EMERGING ISSUE: Commercial Kitchen License Rules Impeding Local Food Innovation

Funk’s Grove trio cannot use the family’s commercial kitchen for their new business

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We are seeking farmers, small food business entrepreneurs, and startups who would benefit from consistent, affordable and accessible shared commercial kitchen licenses or other arrangements.

The Problem:

  • County regulations prevent the cooperative use of commercial kitchen space and are a barrier to the growth and economic viability of small businesses.
  • In some counties, a licensed chef or baker cannot legally cook in an inspected commercial kitchen that is not their own. In that case, two businesses using the same kitchen must each pay a licensing fee and the same kitchen will be inspected twice.
  • Fees and regulations for shared kitchen usage vary widely between counties, are difficult to navigate, and can be cost prohibitive.

Potential Solution:

Create a new “Shared Kitchen License” and “Shared Kitchen User License.” These licenses already exists in the City of Chicago. The “Shared Kitchen License” gives a business the ability to share their kitchen with other users that are not their employees. The “Shared Kitchen User License” costs a smaller fee and enables businesses to use or rent space in a licensed kitchen.

Full Story:

In 2017 Katie Funk, Jeff Hake, and Jonny Funk started Funks Grove Heritage Fruits & Grains, a 9 acre farm adjacent to Funks Grove Sirup Shop. They began experimenting right away to create the products they had dreamed about– jams, flour, fruit leather, and more. Using the commercial kitchen at the Sirup Shop seemed like a no-brainer. To make sure they were on the up-and-up with all their health and safety regulations though, they contacted their local health department. That’s when they learned that while the shop owners had already paid for a license and kitchen inspection for the Sirup Shop, the trio could not legally use their kitchen.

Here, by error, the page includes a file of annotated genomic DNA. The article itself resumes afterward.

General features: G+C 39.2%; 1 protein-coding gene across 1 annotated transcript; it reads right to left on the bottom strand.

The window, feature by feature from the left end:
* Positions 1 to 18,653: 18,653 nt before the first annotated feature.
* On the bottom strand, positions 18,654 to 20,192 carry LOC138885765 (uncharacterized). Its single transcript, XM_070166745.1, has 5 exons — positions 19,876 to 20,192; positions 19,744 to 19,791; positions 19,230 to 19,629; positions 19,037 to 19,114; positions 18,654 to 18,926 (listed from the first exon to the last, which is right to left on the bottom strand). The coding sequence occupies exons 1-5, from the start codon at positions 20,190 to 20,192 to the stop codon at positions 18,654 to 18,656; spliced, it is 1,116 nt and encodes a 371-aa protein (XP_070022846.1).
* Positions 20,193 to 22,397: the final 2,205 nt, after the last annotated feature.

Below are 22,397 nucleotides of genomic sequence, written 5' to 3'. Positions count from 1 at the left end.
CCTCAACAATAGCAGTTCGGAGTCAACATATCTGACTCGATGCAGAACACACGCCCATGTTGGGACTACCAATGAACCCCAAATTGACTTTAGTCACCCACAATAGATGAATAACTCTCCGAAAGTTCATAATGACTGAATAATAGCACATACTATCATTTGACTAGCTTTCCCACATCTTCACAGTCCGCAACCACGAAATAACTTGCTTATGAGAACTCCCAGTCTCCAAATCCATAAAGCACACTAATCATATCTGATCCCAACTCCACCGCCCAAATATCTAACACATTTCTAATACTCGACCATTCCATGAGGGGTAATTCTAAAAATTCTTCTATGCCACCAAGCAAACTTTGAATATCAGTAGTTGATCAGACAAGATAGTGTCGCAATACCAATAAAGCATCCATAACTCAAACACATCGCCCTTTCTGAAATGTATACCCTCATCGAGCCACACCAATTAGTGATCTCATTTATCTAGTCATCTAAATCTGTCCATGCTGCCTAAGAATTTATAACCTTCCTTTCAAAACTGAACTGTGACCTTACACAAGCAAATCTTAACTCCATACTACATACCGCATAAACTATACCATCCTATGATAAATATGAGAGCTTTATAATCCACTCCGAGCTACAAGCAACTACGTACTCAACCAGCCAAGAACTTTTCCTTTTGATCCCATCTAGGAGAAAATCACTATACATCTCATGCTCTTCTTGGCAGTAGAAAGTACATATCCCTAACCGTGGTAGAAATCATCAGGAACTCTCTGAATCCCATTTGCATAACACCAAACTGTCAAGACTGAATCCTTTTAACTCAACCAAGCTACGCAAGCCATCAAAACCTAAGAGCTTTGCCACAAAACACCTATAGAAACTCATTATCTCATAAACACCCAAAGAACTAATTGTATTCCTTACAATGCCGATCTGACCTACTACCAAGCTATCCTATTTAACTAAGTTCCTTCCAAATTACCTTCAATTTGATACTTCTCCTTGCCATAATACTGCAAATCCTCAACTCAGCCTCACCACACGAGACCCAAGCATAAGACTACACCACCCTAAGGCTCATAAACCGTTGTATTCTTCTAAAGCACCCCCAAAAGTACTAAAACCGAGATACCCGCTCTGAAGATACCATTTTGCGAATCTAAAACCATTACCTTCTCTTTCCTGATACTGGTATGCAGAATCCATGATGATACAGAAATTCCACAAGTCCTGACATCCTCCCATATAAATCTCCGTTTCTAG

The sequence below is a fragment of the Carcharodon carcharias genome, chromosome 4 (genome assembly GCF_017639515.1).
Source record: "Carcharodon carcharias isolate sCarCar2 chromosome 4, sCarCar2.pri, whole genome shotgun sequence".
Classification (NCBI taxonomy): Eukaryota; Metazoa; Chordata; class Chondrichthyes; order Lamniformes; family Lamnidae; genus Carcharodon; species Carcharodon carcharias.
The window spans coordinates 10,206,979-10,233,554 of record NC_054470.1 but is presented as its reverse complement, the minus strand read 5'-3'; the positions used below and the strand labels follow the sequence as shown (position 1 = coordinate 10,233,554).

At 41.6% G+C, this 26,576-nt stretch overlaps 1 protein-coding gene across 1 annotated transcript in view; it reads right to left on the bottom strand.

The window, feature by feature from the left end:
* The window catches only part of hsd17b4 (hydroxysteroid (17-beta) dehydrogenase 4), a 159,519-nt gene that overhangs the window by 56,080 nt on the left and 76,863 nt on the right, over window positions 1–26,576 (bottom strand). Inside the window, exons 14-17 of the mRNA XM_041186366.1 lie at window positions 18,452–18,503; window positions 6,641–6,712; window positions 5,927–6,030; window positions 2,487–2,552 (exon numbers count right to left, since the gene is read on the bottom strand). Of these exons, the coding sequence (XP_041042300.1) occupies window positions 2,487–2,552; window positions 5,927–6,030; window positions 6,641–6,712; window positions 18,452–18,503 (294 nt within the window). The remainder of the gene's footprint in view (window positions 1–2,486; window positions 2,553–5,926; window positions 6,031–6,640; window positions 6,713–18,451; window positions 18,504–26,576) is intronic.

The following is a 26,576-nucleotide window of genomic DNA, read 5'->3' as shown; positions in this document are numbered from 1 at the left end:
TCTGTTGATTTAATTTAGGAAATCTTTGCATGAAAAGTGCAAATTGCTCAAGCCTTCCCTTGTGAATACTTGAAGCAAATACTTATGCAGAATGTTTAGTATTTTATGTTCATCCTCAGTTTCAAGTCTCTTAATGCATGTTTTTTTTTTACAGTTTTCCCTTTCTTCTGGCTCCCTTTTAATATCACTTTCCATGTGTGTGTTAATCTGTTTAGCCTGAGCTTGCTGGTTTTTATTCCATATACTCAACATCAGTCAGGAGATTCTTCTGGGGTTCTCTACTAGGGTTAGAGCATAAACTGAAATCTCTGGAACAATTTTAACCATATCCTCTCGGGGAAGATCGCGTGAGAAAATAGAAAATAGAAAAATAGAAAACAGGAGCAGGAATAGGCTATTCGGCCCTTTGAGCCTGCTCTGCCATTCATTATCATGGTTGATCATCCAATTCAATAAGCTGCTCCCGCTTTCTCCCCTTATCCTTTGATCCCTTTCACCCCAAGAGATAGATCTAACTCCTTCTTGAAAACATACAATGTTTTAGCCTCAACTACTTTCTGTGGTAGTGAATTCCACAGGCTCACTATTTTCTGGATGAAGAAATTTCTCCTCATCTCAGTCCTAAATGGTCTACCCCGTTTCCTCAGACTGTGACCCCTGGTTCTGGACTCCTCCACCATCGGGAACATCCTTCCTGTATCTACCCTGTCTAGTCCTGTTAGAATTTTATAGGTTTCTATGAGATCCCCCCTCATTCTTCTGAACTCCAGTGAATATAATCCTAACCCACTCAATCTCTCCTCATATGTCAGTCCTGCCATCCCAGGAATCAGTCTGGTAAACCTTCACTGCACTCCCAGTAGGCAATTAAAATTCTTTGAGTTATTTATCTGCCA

As a separate business, they would have to get their own Class B license to use the kitchen, and the same kitchen would have to be inspected again by the same health department. The initial licensing fee for a Class B permit would set them back $598, and the annual renewal fee each year would cost $427 – a stumbling block for their budding small business.

They also learned that any guest chefs who were not employees of their business would not legally be permitted to use the kitchen.

Next Steps:

Would a shared kitchen license help you expand your business?

We are seeking other farmers and small food business entreprenuers and startups who would benefit from consistent, affordable and accessible shared commercial kitchen licenses or other arrangements.

Tell us about your food business dream!

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